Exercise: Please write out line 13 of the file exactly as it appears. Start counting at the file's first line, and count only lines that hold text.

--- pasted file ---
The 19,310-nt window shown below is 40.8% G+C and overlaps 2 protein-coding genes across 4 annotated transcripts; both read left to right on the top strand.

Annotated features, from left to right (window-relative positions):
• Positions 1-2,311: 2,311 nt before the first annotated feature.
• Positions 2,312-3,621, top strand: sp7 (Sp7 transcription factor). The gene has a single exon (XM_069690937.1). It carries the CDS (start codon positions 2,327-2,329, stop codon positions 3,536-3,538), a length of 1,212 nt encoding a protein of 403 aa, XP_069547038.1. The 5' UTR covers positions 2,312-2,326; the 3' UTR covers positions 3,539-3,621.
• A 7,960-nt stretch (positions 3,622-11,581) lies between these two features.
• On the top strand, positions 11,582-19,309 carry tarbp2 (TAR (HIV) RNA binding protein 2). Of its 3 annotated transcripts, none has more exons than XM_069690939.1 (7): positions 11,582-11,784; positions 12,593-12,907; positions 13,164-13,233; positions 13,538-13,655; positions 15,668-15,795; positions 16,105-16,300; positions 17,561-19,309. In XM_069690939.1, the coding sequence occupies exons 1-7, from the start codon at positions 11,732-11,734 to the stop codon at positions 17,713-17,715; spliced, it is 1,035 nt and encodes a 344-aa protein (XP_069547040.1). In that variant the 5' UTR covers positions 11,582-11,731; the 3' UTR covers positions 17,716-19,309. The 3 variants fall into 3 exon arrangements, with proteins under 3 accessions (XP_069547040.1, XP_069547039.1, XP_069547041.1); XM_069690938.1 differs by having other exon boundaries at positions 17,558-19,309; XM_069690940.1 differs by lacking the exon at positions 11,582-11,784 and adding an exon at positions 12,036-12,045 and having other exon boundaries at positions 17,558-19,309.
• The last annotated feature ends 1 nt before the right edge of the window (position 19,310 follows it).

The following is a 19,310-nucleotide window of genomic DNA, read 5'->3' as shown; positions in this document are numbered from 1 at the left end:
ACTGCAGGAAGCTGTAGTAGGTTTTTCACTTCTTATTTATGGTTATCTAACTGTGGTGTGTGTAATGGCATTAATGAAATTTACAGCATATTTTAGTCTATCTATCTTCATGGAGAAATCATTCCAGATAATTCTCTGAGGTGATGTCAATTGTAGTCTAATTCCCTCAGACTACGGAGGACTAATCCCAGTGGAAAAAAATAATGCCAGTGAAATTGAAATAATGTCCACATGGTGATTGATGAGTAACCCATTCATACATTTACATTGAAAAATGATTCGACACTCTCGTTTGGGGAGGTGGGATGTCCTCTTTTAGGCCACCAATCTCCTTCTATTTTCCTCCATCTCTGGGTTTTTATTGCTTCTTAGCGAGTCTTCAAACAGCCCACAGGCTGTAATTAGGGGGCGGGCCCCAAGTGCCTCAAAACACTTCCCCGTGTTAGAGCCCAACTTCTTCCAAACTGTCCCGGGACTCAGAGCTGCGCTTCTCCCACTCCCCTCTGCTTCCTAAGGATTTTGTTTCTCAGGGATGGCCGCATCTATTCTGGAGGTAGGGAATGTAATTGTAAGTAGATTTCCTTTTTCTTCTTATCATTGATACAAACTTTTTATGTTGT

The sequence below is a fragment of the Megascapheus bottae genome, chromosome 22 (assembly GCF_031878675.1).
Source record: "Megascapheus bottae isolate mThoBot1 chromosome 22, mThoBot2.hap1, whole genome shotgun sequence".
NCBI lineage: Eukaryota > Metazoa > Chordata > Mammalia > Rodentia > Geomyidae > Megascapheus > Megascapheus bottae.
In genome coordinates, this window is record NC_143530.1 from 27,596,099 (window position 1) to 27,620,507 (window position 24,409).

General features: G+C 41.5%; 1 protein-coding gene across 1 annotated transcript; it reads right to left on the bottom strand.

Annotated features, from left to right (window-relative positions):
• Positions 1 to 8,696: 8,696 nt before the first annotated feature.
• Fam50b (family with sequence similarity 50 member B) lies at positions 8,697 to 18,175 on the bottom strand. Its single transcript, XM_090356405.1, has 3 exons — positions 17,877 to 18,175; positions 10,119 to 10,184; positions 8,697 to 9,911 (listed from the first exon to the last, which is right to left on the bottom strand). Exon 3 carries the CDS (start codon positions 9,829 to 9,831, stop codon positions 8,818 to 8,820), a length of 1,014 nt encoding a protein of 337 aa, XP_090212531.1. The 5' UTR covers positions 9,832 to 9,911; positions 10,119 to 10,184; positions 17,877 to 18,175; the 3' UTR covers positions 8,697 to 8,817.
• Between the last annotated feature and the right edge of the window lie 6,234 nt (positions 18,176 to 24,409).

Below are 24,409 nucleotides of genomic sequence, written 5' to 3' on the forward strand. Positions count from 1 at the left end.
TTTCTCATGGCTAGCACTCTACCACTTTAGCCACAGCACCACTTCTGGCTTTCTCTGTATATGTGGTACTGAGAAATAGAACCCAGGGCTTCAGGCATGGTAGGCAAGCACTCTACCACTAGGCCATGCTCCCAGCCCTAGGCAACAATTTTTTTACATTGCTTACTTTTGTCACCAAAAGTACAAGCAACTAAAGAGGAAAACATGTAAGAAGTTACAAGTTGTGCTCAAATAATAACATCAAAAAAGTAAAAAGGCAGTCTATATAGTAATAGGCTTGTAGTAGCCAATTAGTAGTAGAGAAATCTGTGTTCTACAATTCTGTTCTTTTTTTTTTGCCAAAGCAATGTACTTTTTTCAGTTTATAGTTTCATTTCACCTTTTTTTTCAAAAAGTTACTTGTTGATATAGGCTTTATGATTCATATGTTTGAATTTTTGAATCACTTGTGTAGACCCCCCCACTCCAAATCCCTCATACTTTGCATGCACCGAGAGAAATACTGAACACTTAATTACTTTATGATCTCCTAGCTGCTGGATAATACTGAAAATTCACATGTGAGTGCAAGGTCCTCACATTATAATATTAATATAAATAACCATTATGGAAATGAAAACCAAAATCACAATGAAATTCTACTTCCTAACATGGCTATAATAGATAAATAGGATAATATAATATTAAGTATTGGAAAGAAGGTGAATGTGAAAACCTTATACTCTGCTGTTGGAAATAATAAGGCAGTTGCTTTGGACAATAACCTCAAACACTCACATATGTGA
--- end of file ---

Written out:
In genome coordinates, this window is record NC_143530.1 from 27,596,099 (window position 1) to 27,620,507 (window position 24,409).